The suprachoroidal space: from potential space to a space with potential
Authors Moisseiev E, Loewenstein A, Yiu G
Received 26 November 2015
Accepted for publication 30 December 2015
Published 25 January 2016 Volume 2016:10 Pages 173—178
Checked for plagiarism Yes
Review by Single-blind
Peer reviewer comments 2
Editor who approved publication: Dr Scott Fraser
Elad Moisseiev,1–3 Anat Loewenstein,2,3 Glenn Yiu1
1UC Davis Eye Center, University of California Davis, Sacramento, CA, USA; 2Ophthalmology Department, Tel Aviv Medical Center, Tel Aviv, 3Sackler School of Medicine, Tel Aviv University, Tel Aviv, Israel
Abstract: Recent advances have made it possible to image the suprachoroidal space, and the understanding of its clinical applications is currently being greatly expanded. This opinion piece covers the advances in imaging techniques that enable the demonstration of the suprachoroidal space, and its implication in various retinal pathologies. It also reviews its potential uses as a route for drug delivery for the treatment of retinal diseases, and its use in innovative surgical techniques. Current research is leading the way for the suprachoroidal space to be an aspect of retinal disease diagnosis, monitoring, medical treatment, and surgical manipulation.
Keywords: suprachoroidal space, enhanced depth imaging, drug delivery, potential space
The suprachoroidal space (SCS) has been long known as a potential space between the choroid and the sclera. While the inner border of the choroid, which is the Bruch’s membrane, is compact, the outer border is more a zone of transition, consisting of several fibrous lamellae with variable thickness.1 Until recently, the SCS could only be visualized on histology,2 and could only be demonstrated in vivo by ultrasonography in pathologic conditions such as idiopathic uveal effusion syndrome or posterior scleritis where excess fluid accumulation around the optic nerve results in a “T sign”.3 Optical coherence tomography (OCT) imaging has revolutionized the practice of ophthalmology in the past 2 decades, mostly for retinal conditions, and enabled detailed in vivo imaging of retinal structures with an axial resolution as high as 3 μm.4 Further advances in OCT technology have made it possible to clearly image not only the retina, but the layers underneath it. This is achieved by using enhanced depth imaging (EDI)-OCT, a technique that allows standard spectral-domain OCT instruments to visualize the choroid,5 or by swept-source OCT, which uses a longer wavelength that allows deeper penetration.6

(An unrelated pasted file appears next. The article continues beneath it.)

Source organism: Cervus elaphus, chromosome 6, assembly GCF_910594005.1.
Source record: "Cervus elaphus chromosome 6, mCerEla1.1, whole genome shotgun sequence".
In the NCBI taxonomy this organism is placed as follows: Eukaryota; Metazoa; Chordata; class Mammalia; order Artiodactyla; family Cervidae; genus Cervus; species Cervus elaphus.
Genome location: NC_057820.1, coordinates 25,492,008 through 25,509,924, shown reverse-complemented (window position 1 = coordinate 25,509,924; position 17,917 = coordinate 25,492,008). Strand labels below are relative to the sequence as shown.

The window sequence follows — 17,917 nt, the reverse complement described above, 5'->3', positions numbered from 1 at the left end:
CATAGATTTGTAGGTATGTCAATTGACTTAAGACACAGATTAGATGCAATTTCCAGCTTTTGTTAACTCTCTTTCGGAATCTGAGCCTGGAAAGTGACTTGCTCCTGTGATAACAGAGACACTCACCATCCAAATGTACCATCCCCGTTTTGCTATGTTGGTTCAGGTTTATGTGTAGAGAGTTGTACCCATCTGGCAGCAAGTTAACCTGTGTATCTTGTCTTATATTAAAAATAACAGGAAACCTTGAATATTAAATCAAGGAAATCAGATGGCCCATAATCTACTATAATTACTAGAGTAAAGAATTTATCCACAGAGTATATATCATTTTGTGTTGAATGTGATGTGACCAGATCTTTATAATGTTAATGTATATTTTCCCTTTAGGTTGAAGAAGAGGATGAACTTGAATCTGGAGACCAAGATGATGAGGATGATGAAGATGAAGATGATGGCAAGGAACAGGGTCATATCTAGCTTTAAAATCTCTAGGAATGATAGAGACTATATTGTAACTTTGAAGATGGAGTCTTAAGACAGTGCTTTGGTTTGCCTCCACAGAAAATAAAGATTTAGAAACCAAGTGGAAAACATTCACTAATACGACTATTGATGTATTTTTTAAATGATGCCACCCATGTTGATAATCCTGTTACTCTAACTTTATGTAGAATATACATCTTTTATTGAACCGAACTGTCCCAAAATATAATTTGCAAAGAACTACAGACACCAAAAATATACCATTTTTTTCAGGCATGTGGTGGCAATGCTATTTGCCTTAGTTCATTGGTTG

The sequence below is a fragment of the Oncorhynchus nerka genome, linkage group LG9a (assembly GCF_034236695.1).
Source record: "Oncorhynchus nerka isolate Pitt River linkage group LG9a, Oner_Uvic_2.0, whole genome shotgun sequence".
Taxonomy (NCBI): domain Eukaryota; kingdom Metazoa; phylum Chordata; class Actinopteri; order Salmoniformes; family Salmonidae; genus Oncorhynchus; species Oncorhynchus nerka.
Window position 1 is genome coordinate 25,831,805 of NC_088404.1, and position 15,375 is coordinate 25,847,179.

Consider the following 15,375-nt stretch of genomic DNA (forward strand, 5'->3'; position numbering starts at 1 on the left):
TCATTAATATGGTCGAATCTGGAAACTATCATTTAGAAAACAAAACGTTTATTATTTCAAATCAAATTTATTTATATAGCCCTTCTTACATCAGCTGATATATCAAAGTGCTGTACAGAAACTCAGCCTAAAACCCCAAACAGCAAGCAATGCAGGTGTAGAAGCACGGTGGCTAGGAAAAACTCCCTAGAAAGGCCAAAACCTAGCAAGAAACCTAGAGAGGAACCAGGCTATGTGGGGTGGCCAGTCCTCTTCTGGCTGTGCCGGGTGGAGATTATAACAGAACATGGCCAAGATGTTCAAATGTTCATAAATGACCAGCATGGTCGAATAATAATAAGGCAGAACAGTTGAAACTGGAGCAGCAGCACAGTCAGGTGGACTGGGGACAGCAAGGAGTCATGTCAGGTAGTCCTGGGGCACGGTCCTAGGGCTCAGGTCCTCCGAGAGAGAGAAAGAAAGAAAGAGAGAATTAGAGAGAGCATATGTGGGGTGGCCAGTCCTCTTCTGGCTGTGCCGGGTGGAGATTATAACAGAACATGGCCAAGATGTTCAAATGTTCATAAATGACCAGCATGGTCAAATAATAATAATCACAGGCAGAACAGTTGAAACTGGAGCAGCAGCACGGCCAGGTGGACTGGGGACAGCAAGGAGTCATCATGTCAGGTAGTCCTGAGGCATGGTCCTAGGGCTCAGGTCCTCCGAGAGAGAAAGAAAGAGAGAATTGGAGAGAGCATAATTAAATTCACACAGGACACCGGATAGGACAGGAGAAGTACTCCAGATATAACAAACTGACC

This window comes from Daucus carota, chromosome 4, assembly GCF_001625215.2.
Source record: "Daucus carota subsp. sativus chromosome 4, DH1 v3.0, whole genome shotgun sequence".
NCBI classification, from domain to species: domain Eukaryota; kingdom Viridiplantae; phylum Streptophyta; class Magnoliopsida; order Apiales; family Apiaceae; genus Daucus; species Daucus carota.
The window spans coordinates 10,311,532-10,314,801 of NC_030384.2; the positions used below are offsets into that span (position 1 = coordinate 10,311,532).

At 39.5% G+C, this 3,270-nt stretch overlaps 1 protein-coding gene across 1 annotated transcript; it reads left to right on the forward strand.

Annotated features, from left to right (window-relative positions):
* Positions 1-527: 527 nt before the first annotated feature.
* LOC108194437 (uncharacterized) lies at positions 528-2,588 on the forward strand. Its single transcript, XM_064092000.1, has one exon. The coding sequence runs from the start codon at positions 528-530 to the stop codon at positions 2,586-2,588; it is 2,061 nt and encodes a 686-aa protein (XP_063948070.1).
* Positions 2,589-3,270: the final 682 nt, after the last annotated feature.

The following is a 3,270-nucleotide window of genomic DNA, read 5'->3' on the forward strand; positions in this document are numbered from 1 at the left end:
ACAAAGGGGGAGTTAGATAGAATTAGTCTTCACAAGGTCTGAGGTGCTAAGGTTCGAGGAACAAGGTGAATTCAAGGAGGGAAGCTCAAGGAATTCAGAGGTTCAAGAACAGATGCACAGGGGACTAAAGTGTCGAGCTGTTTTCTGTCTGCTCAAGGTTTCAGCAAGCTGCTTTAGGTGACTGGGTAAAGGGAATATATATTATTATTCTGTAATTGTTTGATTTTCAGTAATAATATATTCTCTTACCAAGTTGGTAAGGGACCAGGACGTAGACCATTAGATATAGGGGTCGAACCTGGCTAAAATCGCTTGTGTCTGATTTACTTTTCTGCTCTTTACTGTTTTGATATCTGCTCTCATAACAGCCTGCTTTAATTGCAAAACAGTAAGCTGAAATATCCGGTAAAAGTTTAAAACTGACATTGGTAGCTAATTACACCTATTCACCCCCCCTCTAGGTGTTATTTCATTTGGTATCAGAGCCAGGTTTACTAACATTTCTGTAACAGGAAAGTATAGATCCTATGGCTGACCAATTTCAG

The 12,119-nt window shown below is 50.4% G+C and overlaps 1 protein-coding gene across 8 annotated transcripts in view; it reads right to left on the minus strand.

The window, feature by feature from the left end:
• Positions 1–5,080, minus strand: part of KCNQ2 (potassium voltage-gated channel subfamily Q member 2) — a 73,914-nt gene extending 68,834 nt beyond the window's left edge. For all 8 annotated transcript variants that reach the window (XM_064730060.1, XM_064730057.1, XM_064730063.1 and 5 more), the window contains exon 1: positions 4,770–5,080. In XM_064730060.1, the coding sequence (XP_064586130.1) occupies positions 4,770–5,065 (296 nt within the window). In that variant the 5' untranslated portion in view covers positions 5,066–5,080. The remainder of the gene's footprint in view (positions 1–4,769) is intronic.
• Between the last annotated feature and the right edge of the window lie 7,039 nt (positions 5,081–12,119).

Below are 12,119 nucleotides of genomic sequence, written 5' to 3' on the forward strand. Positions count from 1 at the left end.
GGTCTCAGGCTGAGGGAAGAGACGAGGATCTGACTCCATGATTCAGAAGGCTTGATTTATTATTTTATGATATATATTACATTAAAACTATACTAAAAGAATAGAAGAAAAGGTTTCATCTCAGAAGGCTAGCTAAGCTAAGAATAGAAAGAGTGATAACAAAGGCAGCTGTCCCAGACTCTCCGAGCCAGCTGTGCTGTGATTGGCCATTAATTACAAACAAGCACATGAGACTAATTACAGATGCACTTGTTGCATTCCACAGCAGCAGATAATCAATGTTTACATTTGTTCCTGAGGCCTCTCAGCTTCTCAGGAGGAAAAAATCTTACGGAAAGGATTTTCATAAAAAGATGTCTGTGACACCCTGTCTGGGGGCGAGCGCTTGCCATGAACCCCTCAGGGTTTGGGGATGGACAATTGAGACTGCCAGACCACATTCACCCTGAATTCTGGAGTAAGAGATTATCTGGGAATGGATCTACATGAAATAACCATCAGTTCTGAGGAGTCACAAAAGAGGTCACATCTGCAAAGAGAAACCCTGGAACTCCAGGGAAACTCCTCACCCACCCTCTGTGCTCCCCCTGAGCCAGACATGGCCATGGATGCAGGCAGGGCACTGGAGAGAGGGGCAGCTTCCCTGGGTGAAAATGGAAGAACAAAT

These advanced imaging techniques have increased our understanding of retinal pathologies, demonstrating changes in choroidal thickness in a variety of conditions, such as central serous chorioretinopathy,7–11 polypoidal choroidal vasculopathy,12–14 myopic degeneration,15–16 and age-related macular degeneration (AMD).17–19 Choroidal imaging has also provided new insight on eyes with diabetic retinopathy, adult vitelliform pattern dystrophy, Stargardt’s disease, pseudophakic cystoid macular edema, and intraocular inflammation.20–24 They can be used to diagnose and monitor choroidal nevi and tumors, and even improve the detection of choroidal melanoma.25–29
Further advances have now made it possible to image the SCS in vivo (Figure 1) to reveal new insights into its role in healthy and pathologic eyes. The ability to accurately image the choroid has made it an integral component in the evaluation of retinal conditions, and we expect the same for the SCS. Importantly, the SCS may not only be useful for diagnosis and monitoring but may also provide a new route for both medical and surgical treatments. The purpose of this opinion piece is to focus on the SCS and its evolving relevance to retinal specialists.